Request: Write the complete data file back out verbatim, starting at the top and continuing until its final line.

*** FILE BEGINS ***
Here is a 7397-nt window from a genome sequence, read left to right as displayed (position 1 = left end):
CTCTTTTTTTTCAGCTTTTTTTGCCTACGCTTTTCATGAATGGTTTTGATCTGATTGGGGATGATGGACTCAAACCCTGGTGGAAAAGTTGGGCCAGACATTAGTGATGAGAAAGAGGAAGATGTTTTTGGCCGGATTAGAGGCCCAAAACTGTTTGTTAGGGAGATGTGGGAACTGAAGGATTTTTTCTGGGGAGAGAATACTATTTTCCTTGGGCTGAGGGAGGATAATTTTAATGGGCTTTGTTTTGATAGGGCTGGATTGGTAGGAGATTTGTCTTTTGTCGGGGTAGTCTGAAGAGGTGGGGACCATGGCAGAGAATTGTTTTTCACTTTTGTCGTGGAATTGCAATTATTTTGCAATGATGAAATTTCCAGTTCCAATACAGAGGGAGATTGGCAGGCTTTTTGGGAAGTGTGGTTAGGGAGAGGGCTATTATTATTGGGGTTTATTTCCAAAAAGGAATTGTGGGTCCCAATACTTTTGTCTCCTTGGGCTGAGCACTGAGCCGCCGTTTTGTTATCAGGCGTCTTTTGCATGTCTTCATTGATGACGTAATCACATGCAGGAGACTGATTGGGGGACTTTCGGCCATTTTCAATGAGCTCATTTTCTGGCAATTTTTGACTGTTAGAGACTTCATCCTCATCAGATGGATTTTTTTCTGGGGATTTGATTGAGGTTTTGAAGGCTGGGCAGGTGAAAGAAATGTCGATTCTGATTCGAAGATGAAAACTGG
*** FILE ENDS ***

Here is a 7397-nt window from a genome sequence, read left to right as displayed (position 1 = left end):
CTCTTTTTTTTCAGCTTTTTTTGCCTACGCTTTTCATGAATGGTTTTGATCTGATTGGGGATGATGGACTCAAACCCTGGTGGAAAAGTTGGGCCAGACATTAGTGATGAGAAAGAGGAAGATGTTTTTGGCCGGATTAGAGGCCCAAAACTGTTTGTTAGGGAGATGTGGGAACTGAAGGATTTTTTCTGGGGAGAGAATACTATTTTCCTTGGGCTGAGGGAGGATAATTTTAATGGGCTTTGTTTTGATAGGGCTGGATTGGTAGGAGATTTGTCTTTTGTCGGGGTAGTCTGAAGAGGTGGGGACCATGGCAGAGAATTGTTTTTCACTTTTGTCGTGGAATTGCAATTATTTTGCAATGATGAAATTTCCAGTTCCAATACAGAGGGAGATTGGCAGGCTTTTTGGGAAGTGTGGTTAGGGAGAGGGCTATTATTATTGGGGTTTATTTCCAAAAAGGAATTGTGGGTCCCAATACTTTTGTCTCCTTGGGCTGAGCACTGAGCCGCCGTTTTGTTATCAGGCGTCTTTTGCATGTCTTCATTGATGACGTAATCACATGCAGGAGACTGATTGGGGGACTTTCGGCCATTTTCAATGAGCTCATTTTCTGGCAATTTTTGACTGTTAGAGACTTCATCCTCATCAGATGGATTTTTTTCTGGGGATTTGATTGAGGTTTTGAAGGCTGGGCAGGTGAAAGAAATGTCGATTCTGATTCGAAGATGAAAACTGG